“Exercise your body, exercise your mind.” I’m seeing more and more articles that confirm what my father used to tell my brothers and me when we were kids. The most recent example: “The Fittest Brains” in The New York Times Magazine, on new research into exercise and kids’ intelligence.
Researchers at the University of Illinois at Champaign-Urbana determined that 9- and 10-year-old children who were more fit (as measured by their performance on treadmill tests) had larger basal ganglia, a part of the brain that we rely on for “executive control” and maintaining attention. A different project by some of the same University of Illinois researchers gave another group of 9- and 10-year-old children tests involving complex memory tasks, and measured other parts of their brains, including the hippocampus. Researchers found that fitter children had “heftier hippocampi,” in writer Gretchen Reynolds’ phrase.
In other words, it appears that aerobic exercise stimulates the brain and makes kids smarter. Even very small amounts of exercise: Other studies, also from the University of Illinois, found that “just 20 minutes of walking” before taking a test raised children’s test scores. This was true even if the children were overweight or not fit.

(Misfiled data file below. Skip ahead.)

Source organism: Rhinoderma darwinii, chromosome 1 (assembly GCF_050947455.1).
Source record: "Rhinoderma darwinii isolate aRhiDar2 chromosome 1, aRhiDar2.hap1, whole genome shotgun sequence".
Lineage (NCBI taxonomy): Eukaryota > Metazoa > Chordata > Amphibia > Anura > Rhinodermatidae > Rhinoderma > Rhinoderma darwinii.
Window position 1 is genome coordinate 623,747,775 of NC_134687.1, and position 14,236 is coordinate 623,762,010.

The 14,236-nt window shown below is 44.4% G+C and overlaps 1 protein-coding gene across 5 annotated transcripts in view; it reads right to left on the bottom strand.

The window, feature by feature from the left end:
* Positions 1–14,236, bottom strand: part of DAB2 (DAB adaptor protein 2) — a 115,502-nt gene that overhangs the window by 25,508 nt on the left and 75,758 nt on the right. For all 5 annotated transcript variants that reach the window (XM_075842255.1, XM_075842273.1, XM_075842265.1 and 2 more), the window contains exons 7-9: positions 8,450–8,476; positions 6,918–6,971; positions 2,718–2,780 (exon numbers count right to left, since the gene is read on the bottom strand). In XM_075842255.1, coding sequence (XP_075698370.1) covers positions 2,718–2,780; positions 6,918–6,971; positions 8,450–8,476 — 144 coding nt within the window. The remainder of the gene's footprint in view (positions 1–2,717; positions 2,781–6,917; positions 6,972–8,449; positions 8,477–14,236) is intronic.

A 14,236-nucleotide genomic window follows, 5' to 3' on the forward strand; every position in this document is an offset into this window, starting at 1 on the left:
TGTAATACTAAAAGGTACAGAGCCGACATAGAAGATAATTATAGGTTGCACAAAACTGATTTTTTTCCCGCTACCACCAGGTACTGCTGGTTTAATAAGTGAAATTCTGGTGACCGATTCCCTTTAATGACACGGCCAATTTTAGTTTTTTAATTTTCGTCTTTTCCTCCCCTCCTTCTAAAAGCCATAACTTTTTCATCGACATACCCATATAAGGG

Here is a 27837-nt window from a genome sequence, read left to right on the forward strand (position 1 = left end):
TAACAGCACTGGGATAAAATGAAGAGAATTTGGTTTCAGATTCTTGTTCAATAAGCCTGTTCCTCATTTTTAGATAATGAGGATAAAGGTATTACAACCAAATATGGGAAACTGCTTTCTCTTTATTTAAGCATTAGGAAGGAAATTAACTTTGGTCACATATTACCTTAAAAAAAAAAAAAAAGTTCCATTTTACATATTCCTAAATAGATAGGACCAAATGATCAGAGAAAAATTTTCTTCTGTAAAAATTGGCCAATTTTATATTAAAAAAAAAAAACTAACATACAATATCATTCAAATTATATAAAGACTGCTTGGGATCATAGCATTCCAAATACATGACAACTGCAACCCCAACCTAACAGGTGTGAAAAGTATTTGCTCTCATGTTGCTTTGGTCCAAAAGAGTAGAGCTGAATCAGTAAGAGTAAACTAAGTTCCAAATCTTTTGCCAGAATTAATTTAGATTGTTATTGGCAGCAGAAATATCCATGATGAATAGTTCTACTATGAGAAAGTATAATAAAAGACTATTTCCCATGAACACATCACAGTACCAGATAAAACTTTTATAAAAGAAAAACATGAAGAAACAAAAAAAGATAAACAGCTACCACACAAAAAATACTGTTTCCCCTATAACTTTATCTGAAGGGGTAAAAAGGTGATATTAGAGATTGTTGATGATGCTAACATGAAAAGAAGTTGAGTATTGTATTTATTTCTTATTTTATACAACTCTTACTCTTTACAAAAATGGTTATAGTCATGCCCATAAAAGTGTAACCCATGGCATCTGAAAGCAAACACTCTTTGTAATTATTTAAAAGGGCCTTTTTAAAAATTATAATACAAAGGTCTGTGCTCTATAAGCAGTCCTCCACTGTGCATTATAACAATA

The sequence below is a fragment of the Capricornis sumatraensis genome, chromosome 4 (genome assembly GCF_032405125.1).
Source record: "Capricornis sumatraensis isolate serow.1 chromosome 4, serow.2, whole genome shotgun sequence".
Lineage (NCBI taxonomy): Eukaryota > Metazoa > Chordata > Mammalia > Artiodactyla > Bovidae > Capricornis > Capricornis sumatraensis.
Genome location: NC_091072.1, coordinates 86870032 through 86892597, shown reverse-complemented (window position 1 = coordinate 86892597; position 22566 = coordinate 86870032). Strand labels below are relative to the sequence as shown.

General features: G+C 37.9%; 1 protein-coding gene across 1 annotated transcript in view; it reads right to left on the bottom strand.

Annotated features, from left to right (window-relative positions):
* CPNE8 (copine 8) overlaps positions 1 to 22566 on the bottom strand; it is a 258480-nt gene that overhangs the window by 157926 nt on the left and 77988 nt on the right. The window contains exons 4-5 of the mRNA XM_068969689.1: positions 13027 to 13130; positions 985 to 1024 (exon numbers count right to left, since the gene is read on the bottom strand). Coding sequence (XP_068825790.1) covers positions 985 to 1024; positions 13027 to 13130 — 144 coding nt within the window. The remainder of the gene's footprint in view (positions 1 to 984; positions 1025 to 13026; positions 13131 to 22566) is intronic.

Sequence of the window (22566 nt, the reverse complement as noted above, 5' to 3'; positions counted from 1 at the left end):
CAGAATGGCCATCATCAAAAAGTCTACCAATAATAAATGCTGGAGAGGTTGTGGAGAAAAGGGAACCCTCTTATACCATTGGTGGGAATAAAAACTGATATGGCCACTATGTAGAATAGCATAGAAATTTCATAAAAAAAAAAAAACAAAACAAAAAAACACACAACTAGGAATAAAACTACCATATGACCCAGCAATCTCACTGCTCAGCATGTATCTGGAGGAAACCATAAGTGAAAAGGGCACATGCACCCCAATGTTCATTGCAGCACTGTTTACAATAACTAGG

My father would not be surprised.
The article also mentioned a recently completed study, so new it’s not yet published, that “compared the cognitive impact in young people of running 20 minutes on a treadmill with 20 minutes of playing sports-style video games at a similar intensity.” (Think Wiis.) The runners’ test scores improved afterward. Not the video-game players’.
Virgil will be sorry to hear this last result. Maybe it’s an updated version of what my father invariably said if he caught me or my brothers watching television: “You’ll rot your mind watching that thing.”
I’ve also seen a number of articles on the value of spending time outside — again, with research showing that even small amounts provide benefits to children’s health, attention, happiness.
We seem to need these re-orientations toward what earlier generations might have called the tried and true. Just as invariably as my father would say his piece about watching TV, he’d tack on a suggestion (OK, an order): “Go outside.”
“The Fittest Brains” (Gretchen Reynolds, The New York Times Magazine, September 19, 2010)
“Great Kids, Great Outdoors” is an AMC Outdoors blog, written by Kristen Laine.